Well, since I was going to write up the new Mercedes E Class coupe today, but that info went missing from the Merc website AND I was up far too early to watch practice for the German GP, AND Mercedes did just happen to have this really cool set of photos of Lewis Hamilton (defending world champion and McLaren-Mercedes driver) checking out the W25 from the 1930s AND tooling around the fabled NÃ¼rburgring Nordschleife … well, guess I got something ELSE to write about.
Lewis Hamilton, for those of you that don’t know, is something of a wunderkind in the racing world. He’s the first champion who’s of African descent (his dad is from Grenada, his mom’s from London), and, when he’s got a good car under him, he’s pretty damn quick. And given McLaren’s affiliation with Mercedes (technical partner and engine supplier to Ron Dennis’ team), doing something historic for the home grand prix seems in order.
Normally, Mercedes would think that winning would be in order, but this season, McLaren is in terrible shape. They put so much time & resources into winning last years championship, that they lacked serious development on this years car, so now … well, if you can’t say anything nice.
So shy not focus on something of an historic nature.
In this case, Mercedes gave us three things to focus on:
The Mercedes-Benz W25, the NÃ¼rburgring Nordschleife, and driver Manfred von Brauchitsch.
When Mercedes-Benz rolled out their W25 grand prix racer in 1934, it was not only state of the art, it was the benchmark that all other cars were to be judged against. Yes, Audi, with their mid-engined, double supercharged GP racers were very, very formidable, but they lacked the consistence of the cars that Mercedes would field.
Of course state of the art for the mid-30s looks somewhat prosaic from the view of 2009, and in some ways, it’s a downright frightening vista.
For example check out the technical spec for the W25:
Chassis U-Section Pressed Steel Frame
Suspension (front) Double Wishbones w/Coil Springs & Friction Dampers
Suspension (rear) Swing Axle w/Transverse Quarter Elliptic Springs, Friction Dampers
Engine M25 3.4 liter, later 4.3 I8 supercharged front-engine, longitudinally mounted
Transmission Mercedes-Benz 5-speed
You just knew that swing axel rear is going to make for some interesting moments when you hit a bump mid-corner. And that chassis construction … better not to go into it.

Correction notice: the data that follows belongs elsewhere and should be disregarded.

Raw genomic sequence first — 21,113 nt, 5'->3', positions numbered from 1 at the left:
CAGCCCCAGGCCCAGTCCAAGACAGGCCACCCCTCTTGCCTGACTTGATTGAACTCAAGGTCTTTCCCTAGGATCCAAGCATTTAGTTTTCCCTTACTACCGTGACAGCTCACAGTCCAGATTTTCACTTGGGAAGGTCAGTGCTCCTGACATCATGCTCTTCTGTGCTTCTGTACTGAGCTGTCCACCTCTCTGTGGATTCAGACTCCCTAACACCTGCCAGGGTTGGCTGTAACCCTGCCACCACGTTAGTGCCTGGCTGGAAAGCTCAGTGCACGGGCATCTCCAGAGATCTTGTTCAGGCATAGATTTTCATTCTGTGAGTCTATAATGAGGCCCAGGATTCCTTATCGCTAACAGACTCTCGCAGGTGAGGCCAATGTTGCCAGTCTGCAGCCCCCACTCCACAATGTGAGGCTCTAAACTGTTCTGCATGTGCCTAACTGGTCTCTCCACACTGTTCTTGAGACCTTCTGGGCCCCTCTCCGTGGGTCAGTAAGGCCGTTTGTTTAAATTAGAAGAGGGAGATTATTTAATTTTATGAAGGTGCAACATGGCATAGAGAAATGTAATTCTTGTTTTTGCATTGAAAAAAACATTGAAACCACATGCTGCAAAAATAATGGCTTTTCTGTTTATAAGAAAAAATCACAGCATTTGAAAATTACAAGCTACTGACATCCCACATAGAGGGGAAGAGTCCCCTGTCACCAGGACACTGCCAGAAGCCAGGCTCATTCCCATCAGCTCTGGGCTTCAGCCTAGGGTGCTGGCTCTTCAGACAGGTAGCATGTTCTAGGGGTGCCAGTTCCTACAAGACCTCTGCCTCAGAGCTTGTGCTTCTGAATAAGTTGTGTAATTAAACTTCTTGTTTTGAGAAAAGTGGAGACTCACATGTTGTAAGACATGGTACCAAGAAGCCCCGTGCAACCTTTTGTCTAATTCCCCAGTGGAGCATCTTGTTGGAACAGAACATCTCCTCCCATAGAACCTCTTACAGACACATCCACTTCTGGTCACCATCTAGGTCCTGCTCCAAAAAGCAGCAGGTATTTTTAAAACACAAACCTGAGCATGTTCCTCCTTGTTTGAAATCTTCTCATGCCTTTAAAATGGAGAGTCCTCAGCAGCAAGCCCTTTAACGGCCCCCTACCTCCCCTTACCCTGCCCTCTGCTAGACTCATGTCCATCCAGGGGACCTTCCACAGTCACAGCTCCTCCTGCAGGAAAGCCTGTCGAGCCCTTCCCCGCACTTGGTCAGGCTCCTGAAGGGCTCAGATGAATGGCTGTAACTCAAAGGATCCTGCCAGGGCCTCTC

Speaking of frightening vistas, what do I need to say about the NÃ¼rburgring Nordschleife? If any of you out there play Gran Turismo or Forza Motorsports, you should know this track like the back of your hand.
I know I do. At over 14 miles in length, and having over 170 corners, the NÃ¼rburgring is either the best, or the worst man made tracks ever constructed, depending on your perspective. Today, it’s deemed far too dangerous for modern grand prix competition. But back in the 30s, racers thought nothing negative about going for a nice Sunday drive around a track that had no guardrails, let alone modern niceties like run off areas or medical facilities.
Drivers like Manfred von Brauchitsch. Those of you that are military buffs will recognize that last name: von Brauchitsch. Yup, he would be the nephew of Field Marshal Walther von Brauchitsch, who was in charge of taking Moscow in WW II. Luckily, Manfred was better with a wheel than Walther was with an army, and he did OK racing for Mercedes. He wasn’t a star, like the great Rudolf Caracciola, but he was a tough, and willful driver, rather than one of skill.
Those two qualities were essential to piloting a car like the W24 around tracks like NÃ¼rburgring. The ‘Ring might have been big and formidable, but its cavalier attitude towards safety was the norm for all racing tracks of the day. And for the drivers too. The Mercedes team wore coveralls, but that was for looks, there were no safety qualities. Helmets? Try cloth helmets to keep the grease, grit and grime out of your hair (more than anything).
Now compare that to what we see young Lewis wearing.
Things are different these days, huh?